|Jan. 13, 2016: In this edition
Five questions about the Iran-Saudi Arabia conflict
Tensions between Iran and Saudi Arabia continue to grow following Riyadh's execution of a Shiite cleric on Jan. 2. The rift is impacting other parts of the region, including Yemen and Syria, where Saudi Arabia and Iran are involved in proxy wars, and complicating U.S. rapprochement with Iran, which yesterday released 10 U.S. sailors briefly detained after their two small boats drifted into Iranian waters. Kristian Coates Ulrichsen, fellow for the Middle East, answers five critical questions about the Iran-Saudi Arabia conflict.
From Iran’s perspective, what would be a reasonable resolution to the conflict with Saudi Arabia?
A reasonable resolution to the conflict with Saudi Arabia would involve recognizing that the conflict in Yemen must be ended through diplomacy and political negotiation and resuming dialogue on a possible regional agreement on Syria. The difficulty of assigning any one “monolithic” perspective to Iran is that there are multiple and sometimes competing centers of power in Iran, each with their own sets of national and regional interest. This was on display in the response to the Saudi executions, whereby the pragmatists at the heart of the Iranian government condemned the actions of the mobs that targeted the Saudi Embassy in Tehran and the Consulate in Mashhad, while the Supreme Leader was far more incendiary in his denunciation of Saudi actions.
Iran in recent months has publicly stated that it is committed to a new era of peace and encouraging stability in the Middle East region. Does the Saudi dispute now cast doubt on those statements?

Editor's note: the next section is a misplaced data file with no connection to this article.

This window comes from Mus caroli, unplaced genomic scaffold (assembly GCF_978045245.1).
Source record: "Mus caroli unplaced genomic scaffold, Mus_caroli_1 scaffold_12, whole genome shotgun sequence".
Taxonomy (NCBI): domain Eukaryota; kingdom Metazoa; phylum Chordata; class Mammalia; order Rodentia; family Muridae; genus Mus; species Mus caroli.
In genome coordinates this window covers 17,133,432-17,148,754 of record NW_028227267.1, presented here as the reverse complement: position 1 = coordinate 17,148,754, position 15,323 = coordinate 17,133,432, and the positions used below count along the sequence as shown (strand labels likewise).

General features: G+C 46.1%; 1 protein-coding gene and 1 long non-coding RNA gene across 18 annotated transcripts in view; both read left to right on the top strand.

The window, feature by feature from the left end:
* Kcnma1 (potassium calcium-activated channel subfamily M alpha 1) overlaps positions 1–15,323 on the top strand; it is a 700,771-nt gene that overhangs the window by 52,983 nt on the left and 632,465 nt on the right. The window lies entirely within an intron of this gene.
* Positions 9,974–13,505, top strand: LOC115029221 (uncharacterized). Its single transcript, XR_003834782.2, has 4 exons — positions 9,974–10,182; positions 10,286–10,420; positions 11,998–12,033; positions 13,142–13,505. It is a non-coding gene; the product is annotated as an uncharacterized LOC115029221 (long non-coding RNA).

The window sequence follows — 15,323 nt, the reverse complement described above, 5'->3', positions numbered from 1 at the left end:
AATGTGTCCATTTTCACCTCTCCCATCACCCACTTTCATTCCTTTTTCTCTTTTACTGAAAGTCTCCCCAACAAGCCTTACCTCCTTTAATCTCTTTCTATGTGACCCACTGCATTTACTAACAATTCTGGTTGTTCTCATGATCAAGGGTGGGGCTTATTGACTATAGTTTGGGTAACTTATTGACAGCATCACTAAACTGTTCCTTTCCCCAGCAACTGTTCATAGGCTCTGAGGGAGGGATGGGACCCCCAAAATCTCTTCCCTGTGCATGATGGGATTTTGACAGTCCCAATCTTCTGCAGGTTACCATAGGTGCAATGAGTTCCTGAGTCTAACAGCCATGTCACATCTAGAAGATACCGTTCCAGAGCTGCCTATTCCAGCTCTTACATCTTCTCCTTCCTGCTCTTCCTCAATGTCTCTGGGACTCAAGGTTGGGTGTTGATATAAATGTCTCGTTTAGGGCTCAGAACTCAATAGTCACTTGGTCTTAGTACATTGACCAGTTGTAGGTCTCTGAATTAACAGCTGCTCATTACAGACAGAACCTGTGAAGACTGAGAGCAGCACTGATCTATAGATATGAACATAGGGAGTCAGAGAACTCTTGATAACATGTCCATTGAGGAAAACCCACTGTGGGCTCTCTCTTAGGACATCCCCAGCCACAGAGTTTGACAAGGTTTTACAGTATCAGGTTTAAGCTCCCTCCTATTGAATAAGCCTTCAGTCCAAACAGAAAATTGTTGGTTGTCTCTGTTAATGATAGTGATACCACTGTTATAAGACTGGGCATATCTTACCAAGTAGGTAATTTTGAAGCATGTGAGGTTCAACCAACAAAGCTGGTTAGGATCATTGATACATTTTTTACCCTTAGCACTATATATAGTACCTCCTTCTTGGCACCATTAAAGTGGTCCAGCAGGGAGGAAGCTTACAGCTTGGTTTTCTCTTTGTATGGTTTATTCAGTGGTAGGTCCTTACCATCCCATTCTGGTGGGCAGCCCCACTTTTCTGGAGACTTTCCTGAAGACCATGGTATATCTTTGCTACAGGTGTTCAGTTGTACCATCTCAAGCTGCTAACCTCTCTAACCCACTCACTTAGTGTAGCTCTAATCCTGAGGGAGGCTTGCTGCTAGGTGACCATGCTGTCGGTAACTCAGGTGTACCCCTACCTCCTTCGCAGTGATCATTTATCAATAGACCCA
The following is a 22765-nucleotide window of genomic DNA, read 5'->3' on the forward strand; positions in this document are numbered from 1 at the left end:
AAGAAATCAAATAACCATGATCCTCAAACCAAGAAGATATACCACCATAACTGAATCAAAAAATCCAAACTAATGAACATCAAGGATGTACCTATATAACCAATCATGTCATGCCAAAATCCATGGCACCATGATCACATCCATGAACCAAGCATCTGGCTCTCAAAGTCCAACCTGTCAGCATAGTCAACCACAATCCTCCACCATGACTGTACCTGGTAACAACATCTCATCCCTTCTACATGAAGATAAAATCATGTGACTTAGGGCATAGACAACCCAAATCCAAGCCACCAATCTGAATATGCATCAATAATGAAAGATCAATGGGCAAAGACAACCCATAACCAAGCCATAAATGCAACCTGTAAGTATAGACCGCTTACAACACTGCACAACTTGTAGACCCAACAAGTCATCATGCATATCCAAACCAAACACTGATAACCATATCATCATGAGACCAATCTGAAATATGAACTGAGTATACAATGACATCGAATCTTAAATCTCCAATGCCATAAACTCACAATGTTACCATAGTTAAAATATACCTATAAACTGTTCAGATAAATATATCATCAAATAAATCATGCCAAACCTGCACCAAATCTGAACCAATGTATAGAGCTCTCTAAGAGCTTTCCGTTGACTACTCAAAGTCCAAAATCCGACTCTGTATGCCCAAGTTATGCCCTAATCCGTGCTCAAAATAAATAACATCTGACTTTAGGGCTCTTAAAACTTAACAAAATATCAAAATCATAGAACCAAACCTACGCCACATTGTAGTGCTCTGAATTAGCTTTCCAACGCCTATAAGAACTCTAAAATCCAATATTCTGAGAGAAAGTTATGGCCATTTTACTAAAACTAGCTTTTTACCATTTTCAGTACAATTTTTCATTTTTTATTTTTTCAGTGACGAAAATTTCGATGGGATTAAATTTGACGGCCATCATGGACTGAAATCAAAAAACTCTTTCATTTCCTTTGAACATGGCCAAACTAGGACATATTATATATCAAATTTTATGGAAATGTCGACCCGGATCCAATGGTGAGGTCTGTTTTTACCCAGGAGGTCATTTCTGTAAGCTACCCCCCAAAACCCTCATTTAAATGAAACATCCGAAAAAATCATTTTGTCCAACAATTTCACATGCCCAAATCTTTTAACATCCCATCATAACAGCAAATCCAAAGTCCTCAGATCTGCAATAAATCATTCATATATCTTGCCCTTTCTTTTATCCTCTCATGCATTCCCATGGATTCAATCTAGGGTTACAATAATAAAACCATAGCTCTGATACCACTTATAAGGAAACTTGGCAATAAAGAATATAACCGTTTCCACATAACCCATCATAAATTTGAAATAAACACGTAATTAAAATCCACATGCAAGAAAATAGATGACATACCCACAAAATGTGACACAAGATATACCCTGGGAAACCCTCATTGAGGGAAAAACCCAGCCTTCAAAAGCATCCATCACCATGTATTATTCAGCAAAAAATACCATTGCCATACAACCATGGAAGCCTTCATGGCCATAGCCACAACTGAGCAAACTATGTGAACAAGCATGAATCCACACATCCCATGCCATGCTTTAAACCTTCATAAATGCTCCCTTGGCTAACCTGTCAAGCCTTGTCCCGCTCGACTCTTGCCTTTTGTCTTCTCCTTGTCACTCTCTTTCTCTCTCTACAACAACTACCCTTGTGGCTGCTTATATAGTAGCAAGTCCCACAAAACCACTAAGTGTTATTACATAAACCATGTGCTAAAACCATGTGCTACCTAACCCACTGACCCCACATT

The dispute with Saudi Arabia and, especially, the response by elements within Iran, will have cast doubts on whether the country as a whole has changed as much as advocates of the nuclear deal claim. Images of embassies and consulates being ransacked and burned resonate deeply in key Western capitals, not least the United States and the United Kingdom. So, too, does the incident of the detention of two U.S. Navy boats in the Gulf on Jan. 12. Coming at a time when both the Iranian government and the Obama administration are placing great emphasis on the fact that Iran has changed its ways, such scenes have proven damaging and have provided opponents to the nuclear agreement — both in the United States and in Iran — with extra ammunition. Although the U.S. Navy personnel were released, the incident illustrated the vulnerability of U.S.-Iran ties to the competing interests at play within Iran, whereby hard-line elements may take actions that actively undermine moderates within the governing spectrum in Iran.